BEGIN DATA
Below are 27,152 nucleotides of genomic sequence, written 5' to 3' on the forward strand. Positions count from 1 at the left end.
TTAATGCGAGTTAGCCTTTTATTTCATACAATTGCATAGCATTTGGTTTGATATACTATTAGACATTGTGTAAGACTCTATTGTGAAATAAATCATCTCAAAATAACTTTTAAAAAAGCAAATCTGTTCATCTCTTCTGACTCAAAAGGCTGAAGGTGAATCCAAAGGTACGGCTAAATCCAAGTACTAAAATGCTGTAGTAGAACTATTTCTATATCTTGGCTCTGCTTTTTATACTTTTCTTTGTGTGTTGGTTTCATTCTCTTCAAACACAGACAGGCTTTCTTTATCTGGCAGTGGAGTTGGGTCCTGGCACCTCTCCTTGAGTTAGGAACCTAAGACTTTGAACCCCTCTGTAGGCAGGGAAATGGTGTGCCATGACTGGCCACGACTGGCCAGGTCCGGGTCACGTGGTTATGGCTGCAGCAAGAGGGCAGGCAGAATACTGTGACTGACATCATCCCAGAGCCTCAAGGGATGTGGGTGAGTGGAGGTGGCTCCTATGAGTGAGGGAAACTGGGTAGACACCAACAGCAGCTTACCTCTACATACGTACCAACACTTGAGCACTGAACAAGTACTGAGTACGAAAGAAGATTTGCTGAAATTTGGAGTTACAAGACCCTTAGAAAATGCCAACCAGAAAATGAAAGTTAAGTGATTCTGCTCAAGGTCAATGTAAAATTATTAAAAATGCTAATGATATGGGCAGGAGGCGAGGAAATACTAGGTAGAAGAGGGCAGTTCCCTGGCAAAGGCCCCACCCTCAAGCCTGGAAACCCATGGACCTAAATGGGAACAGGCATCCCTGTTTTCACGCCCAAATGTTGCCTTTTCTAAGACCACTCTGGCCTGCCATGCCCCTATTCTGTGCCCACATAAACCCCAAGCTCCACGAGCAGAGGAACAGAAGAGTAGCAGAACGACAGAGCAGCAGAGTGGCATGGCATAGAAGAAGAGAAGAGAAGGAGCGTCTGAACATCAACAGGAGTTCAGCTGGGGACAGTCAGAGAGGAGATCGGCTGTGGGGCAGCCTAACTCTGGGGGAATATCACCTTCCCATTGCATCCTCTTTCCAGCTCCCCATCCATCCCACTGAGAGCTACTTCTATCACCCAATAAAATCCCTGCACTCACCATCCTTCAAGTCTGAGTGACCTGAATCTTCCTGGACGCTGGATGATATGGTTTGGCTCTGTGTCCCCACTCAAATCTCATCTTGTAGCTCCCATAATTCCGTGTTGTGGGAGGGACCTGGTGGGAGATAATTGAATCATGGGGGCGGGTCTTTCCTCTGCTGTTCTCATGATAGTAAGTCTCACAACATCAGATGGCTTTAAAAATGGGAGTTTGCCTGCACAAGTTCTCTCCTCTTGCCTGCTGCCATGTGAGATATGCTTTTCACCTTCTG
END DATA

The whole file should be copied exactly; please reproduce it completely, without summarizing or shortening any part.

Below are 27,152 nucleotides of genomic sequence, written 5' to 3' on the forward strand. Positions count from 1 at the left end.
TTAATGCGAGTTAGCCTTTTATTTCATACAATTGCATAGCATTTGGTTTGATATACTATTAGACATTGTGTAAGACTCTATTGTGAAATAAATCATCTCAAAATAACTTTTAAAAAAGCAAATCTGTTCATCTCTTCTGACTCAAAAGGCTGAAGGTGAATCCAAAGGTACGGCTAAATCCAAGTACTAAAATGCTGTAGTAGAACTATTTCTATATCTTGGCTCTGCTTTTTATACTTTTCTTTGTGTGTTGGTTTCATTCTCTTCAAACACAGACAGGCTTTCTTTATCTGGCAGTGGAGTTGGGTCCTGGCACCTCTCCTTGAGTTAGGAACCTAAGACTTTGAACCCCTCTGTAGGCAGGGAAATGGTGTGCCATGACTGGCCACGACTGGCCAGGTCCGGGTCACGTGGTTATGGCTGCAGCAAGAGGGCAGGCAGAATACTGTGACTGACATCATCCCAGAGCCTCAAGGGATGTGGGTGAGTGGAGGTGGCTCCTATGAGTGAGGGAAACTGGGTAGACACCAACAGCAGCTTACCTCTACATACGTACCAACACTTGAGCACTGAACAAGTACTGAGTACGAAAGAAGATTTGCTGAAATTTGGAGTTACAAGACCCTTAGAAAATGCCAACCAGAAAATGAAAGTTAAGTGATTCTGCTCAAGGTCAATGTAAAATTATTAAAAATGCTAATGATATGGGCAGGAGGCGAGGAAATACTAGGTAGAAGAGGGCAGTTCCCTGGCAAAGGCCCCACCCTCAAGCCTGGAAACCCATGGACCTAAATGGGAACAGGCATCCCTGTTTTCACGCCCAAATGTTGCCTTTTCTAAGACCACTCTGGCCTGCCATGCCCCTATTCTGTGCCCACATAAACCCCAAGCTCCACGAGCAGAGGAACAGAAGAGTAGCAGAACGACAGAGCAGCAGAGTGGCATGGCATAGAAGAAGAGAAGAGAAGGAGCGTCTGAACATCAACAGGAGTTCAGCTGGGGACAGTCAGAGAGGAGATCGGCTGTGGGGCAGCCTAACTCTGGGGGAATATCACCTTCCCATTGCATCCTCTTTCCAGCTCCCCATCCATCCCACTGAGAGCTACTTCTATCACCCAATAAAATCCCTGCACTCACCATCCTTCAAGTCTGAGTGACCTGAATCTTCCTGGACGCTGGATGATATGGTTTGGCTCTGTGTCCCCACTCAAATCTCATCTTGTAGCTCCCATAATTCCGTGTTGTGGGAGGGACCTGGTGGGAGATAATTGAATCATGGGGGCGGGTCTTTCCTCTGCTGTTCTCATGATAGTAAGTCTCACAACATCAGATGGCTTTAAAAATGGGAGTTTGCCTGCACAAGTTCTCTCCTCTTGCCTGCTGCCATGTGAGATATGCTTTTCACCTTCTG